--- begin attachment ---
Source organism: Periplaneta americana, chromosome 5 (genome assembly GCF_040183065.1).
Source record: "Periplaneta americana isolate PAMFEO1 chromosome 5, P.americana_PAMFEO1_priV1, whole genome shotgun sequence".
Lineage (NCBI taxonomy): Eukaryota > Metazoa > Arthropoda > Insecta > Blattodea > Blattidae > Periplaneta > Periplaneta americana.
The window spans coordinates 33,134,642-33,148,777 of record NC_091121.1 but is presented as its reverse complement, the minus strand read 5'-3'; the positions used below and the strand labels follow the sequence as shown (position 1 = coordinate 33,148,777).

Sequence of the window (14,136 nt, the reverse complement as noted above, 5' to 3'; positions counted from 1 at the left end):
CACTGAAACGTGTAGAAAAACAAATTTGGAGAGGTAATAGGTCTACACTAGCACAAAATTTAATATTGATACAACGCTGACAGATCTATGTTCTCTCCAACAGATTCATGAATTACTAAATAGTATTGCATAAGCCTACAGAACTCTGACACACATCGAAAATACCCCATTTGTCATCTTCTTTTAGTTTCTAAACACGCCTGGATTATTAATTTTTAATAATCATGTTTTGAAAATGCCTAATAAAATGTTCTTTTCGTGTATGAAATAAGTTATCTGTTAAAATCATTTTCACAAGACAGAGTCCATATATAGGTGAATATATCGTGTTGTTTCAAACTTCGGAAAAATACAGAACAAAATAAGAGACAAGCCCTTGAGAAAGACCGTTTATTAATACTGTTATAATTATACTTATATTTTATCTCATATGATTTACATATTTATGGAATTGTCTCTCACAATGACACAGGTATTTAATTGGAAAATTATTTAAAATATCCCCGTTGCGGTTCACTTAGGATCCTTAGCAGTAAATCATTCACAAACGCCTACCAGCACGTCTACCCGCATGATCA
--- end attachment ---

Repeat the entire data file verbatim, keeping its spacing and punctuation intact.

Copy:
Source organism: Periplaneta americana, chromosome 5 (genome assembly GCF_040183065.1).
Source record: "Periplaneta americana isolate PAMFEO1 chromosome 5, P.americana_PAMFEO1_priV1, whole genome shotgun sequence".
Lineage (NCBI taxonomy): Eukaryota > Metazoa > Arthropoda > Insecta > Blattodea > Blattidae > Periplaneta > Periplaneta americana.
The window spans coordinates 33,134,642-33,148,777 of record NC_091121.1 but is presented as its reverse complement, the minus strand read 5'-3'; the positions used below and the strand labels follow the sequence as shown (position 1 = coordinate 33,148,777).

Sequence of the window (14,136 nt, the reverse complement as noted above, 5' to 3'; positions counted from 1 at the left end):
CACTGAAACGTGTAGAAAAACAAATTTGGAGAGGTAATAGGTCTACACTAGCACAAAATTTAATATTGATACAACGCTGACAGATCTATGTTCTCTCCAACAGATTCATGAATTACTAAATAGTATTGCATAAGCCTACAGAACTCTGACACACATCGAAAATACCCCATTTGTCATCTTCTTTTAGTTTCTAAACACGCCTGGATTATTAATTTTTAATAATCATGTTTTGAAAATGCCTAATAAAATGTTCTTTTCGTGTATGAAATAAGTTATCTGTTAAAATCATTTTCACAAGACAGAGTCCATATATAGGTGAATATATCGTGTTGTTTCAAACTTCGGAAAAATACAGAACAAAATAAGAGACAAGCCCTTGAGAAAGACCGTTTATTAATACTGTTATAATTATACTTATATTTTATCTCATATGATTTACATATTTATGGAATTGTCTCTCACAATGACACAGGTATTTAATTGGAAAATTATTTAAAATATCCCCGTTGCGGTTCACTTAGGATCCTTAGCAGTAAATCATTCACAAACGCCTACCAGCACGTCTACCCGCATGATCA